Based on the number of target facilities, 537 institutions, to obtain the confidence intervals (CIs) of 95% and sample proportion of 0.5, we calculated that 284 responses would be needed to achieve a global margin of error of 4%. Descriptive statistics were used to summarize the data. Wald CIs for the proportions were set at 95%. All calculations were performed using JMP Pro 16 (SAS Institute Inc., Cary, NC, USA).

Results

Responses from 341 (63.5%) of the 537 institutions were obtained and included in the analysis. If reply fields were left blank, the questions were counted as “no answer”. The number of CPB procedures performed at the responding institutions is summarized in Table 1.
Table 1
A summary of the survey responses
Demographics of respondents
n (%)
Number of CPB cases per year
 ≤50
98 (28.8)
 51–100
105 (30.9)
 101–200
92 (27.1)
 201–300
33 (9.7)
  > 300
12 (3.5)
Number of CPB cases per year in adults
 ≤50
105 (32.0)
 51–100
105 (32.0)
 101–200
85 (25.9)
 201–300
26 (7.9)
  > 300
7 (2.1)
ACT target value for initiation of CPB (seconds)
n (%)
95% CI
  < 400
5 (1.5)
0.6–3.5
 400
99 (29.6)
25.0–34.7
 401–479
21 (6.3)
4.1–9.4
 480
175 (52.4)
47.0–57.7
  > 481
34 (10.2)
7.4–13.9
Heparin management
 Initial dose of heparin (IU/kg)
n (%)
95% CI
   < 300
44 (13.3)
10.1–17.4
  300–349
237 (71.8)
66.7–76.4
  350–399
8 (2.4)
1.2–4.7
  ≥400
41 (12.4)
9.3–16.4
Attitudes of heparin resistance
 Definition of heparin resistance
n (%)
95% CI
  Target ACT value was not reached with initial heparin administration
65 (19.6)
15.7–24.2
  Target ACT value was not reached with an additional dose of heparin administration
230 (69.3)
64.1–74.0
  Others
37 (11.1)
8.2–15.0
 Number of additional heparin administrations allowed before CPB
  1 time
104 (47.1)
40.8–53.9
  2 times
97 (43.9)
37.2–50.2
  3 times
17 (7.7)
4.9–12.0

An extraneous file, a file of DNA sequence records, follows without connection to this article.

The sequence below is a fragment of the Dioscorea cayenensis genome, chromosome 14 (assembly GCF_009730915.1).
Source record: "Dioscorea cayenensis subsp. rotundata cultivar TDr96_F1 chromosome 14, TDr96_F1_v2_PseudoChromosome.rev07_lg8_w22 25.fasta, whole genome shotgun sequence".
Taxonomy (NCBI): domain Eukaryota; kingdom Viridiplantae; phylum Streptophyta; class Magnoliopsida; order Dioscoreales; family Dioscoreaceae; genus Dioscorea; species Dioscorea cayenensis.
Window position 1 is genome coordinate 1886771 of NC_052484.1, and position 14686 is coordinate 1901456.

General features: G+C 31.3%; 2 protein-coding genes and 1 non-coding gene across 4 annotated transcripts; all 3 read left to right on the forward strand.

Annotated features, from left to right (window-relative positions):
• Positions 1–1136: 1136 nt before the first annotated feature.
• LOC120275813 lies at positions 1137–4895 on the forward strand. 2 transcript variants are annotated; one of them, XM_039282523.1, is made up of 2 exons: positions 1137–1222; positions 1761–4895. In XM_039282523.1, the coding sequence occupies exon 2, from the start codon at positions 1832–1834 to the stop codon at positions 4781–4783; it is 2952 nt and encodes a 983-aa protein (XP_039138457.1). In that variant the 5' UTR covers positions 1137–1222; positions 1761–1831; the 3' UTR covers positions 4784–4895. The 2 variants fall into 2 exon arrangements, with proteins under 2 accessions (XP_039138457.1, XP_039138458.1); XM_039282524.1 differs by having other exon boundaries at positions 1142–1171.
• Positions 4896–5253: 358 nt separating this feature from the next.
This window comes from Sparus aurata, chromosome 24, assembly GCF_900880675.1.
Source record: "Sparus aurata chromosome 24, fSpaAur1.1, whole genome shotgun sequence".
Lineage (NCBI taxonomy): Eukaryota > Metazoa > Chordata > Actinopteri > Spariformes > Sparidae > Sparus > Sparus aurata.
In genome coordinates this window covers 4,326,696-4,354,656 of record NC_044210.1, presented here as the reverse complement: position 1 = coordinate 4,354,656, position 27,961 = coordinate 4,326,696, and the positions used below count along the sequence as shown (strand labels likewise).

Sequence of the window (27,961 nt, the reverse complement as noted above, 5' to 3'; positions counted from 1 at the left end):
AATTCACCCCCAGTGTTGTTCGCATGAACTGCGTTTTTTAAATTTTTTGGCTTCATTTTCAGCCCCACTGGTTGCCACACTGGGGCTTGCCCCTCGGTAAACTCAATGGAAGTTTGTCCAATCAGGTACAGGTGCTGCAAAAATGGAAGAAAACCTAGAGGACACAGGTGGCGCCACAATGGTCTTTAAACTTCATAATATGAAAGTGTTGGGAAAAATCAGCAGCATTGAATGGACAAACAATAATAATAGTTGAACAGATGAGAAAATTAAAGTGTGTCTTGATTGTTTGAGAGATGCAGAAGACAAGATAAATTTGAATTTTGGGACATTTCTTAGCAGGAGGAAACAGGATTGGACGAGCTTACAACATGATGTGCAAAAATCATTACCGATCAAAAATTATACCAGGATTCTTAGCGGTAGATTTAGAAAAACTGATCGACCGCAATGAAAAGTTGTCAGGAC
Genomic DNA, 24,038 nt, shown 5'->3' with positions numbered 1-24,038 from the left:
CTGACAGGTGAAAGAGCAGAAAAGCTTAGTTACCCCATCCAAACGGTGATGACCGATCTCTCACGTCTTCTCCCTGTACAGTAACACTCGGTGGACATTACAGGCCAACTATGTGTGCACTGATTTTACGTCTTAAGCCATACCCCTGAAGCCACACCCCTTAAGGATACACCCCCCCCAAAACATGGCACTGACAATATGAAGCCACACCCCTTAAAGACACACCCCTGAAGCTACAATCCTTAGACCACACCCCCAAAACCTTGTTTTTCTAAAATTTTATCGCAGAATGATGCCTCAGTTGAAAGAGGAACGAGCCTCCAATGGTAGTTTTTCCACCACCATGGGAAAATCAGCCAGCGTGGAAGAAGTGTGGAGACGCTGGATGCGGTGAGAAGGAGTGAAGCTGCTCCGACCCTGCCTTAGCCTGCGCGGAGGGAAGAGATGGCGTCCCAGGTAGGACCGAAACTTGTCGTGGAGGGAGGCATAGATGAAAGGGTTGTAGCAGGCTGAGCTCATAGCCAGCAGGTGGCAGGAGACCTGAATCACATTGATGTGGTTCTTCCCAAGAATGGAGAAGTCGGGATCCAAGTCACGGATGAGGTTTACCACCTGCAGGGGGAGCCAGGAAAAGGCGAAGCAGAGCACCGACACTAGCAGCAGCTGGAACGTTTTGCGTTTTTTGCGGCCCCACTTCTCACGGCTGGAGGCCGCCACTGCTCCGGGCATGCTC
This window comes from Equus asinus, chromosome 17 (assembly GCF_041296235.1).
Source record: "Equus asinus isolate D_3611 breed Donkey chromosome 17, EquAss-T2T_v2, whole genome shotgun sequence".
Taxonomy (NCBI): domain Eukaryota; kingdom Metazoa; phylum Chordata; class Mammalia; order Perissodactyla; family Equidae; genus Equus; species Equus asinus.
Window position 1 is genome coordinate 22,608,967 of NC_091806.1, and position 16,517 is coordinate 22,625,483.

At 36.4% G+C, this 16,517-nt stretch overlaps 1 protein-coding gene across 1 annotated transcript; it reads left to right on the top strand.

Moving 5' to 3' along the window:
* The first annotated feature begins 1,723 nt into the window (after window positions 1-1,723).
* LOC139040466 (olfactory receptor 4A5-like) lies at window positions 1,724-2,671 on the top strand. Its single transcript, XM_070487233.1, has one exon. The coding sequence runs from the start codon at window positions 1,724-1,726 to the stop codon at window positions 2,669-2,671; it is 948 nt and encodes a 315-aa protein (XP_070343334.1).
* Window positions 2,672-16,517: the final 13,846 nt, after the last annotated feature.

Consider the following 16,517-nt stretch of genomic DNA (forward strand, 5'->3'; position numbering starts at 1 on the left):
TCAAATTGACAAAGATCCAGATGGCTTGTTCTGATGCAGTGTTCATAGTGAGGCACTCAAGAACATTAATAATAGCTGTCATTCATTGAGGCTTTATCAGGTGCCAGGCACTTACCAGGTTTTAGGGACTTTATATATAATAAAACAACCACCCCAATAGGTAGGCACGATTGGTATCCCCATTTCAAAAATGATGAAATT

4 times
1 (0.5)
0.1–2.5
  ≥ 5 times
2 (0.9)
0.2–3.3
 Have you experienced HR patients according to each criterion?
n (%)
  No
23 (10.2)
  Yes
202 (89.8)
 Frequency of HR occurrences in adult CPB patients
n (%)
95% CI
  0%
23 (10.2)
6.9–14.9
   < 10%
133 (59.1)
52.6–65.3
  ≥10%, < 20%
39 (17.3)
12.9–22.8
  ≥20%
30 (13.3)
9.5–18.4
 Further treatment for HR
  AT concentrate
238 (38.4)
34.7–42.3
  Additional heparin
234 (37.8)
34.1–41.7
  Argatroban
60 (9.7)
7.6–12.3
  Nafamostat mesylate
43 (6.9)
5.2–9.2
  Fresh frozen plasma
40 (6.5)
4.8–8.7
  Others
4 (0.6)
0.3–1.6
Data are given as n (%) of respondents selecting a particular answer
CPB cardiopulmonary bypass, ACT activated clotting time, HR heparin resistance, AT antithrombin

ACT target value and heparin management

The details of ACT measuring devices were shown in Supplemental Table, 29% (105/364) of the institutions used the Hemochron® Signature Elite (International Technidyne Corporation, Edison, NJ, USA), and 27% (100/364) of the institutions used Hemochron® Response (International Technidyne Corporation, Edison, NJ, USA); Of the institutions that responded, 52% (175/334) kept the target ACT value as 480 s. The usual initial dose of heparin was set at “300–349 IU/kg” during the CPB surgery in 72% (237/330) of the institutions. If the target ACT was not reached after the initial administration of heparin, an additional dose was administered. The total required dose of heparin (including the initial dose), that was judged to be compatible in the event of HR, was estimated to be approximately 400 IU/kg in 32% (66/208) of the institutions (Table 1).

Definition of heparin resistance

The criterion for determining HR varies across institutions, and 69% of the institutions defined HR as a condition where the “target ACT value was not reached despite administration of additional dose of heparin”. One additional heparin dose was permissible in 47% (104/221) of the institutions, and two additional doses in 44% (97/221) of the institutions. The patients in 90% (202/225) of the institutions showed HR according to each criterion. Additionally, the frequencies of HR occurrences in adult CPB patients were “less than 20% (excluding 0%)” at 76% (172/225) of the institutions (Table 1).